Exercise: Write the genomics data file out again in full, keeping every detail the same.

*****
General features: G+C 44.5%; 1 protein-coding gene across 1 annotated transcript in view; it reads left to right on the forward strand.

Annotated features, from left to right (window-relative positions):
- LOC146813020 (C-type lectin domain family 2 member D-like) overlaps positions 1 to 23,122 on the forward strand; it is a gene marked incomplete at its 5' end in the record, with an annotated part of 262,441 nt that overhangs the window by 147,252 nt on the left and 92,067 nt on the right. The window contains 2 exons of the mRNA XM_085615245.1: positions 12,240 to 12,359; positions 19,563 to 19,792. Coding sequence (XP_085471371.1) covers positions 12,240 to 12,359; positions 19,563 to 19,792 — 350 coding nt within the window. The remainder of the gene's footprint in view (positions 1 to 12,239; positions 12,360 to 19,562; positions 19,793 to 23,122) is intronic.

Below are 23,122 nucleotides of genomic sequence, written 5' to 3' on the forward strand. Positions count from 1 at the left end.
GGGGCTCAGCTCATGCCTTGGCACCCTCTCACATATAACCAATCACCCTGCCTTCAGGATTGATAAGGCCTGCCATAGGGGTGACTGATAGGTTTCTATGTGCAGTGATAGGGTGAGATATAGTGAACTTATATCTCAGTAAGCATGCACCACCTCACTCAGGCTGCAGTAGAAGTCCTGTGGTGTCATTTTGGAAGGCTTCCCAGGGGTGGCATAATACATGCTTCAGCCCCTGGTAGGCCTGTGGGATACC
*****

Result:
General features: G+C 44.5%; 1 protein-coding gene across 1 annotated transcript in view; it reads left to right on the forward strand.

Annotated features, from left to right (window-relative positions):
- LOC146813020 (C-type lectin domain family 2 member D-like) overlaps positions 1 to 23,122 on the forward strand; it is a gene marked incomplete at its 5' end in the record, with an annotated part of 262,441 nt that overhangs the window by 147,252 nt on the left and 92,067 nt on the right. The window contains 2 exons of the mRNA XM_085615245.1: positions 12,240 to 12,359; positions 19,563 to 19,792. Coding sequence (XP_085471371.1) covers positions 12,240 to 12,359; positions 19,563 to 19,792 — 350 coding nt within the window. The remainder of the gene's footprint in view (positions 1 to 12,239; positions 12,360 to 19,562; positions 19,793 to 23,122) is intronic.

Below are 23,122 nucleotides of genomic sequence, written 5' to 3' on the forward strand. Positions count from 1 at the left end.
GGGGCTCAGCTCATGCCTTGGCACCCTCTCACATATAACCAATCACCCTGCCTTCAGGATTGATAAGGCCTGCCATAGGGGTGACTGATAGGTTTCTATGTGCAGTGATAGGGTGAGATATAGTGAACTTATATCTCAGTAAGCATGCACCACCTCACTCAGGCTGCAGTAGAAGTCCTGTGGTGTCATTTTGGAAGGCTTCCCAGGGGTGGCATAATACATGCTTCAGCCCCTGGTAGGCCTGTGGGATACC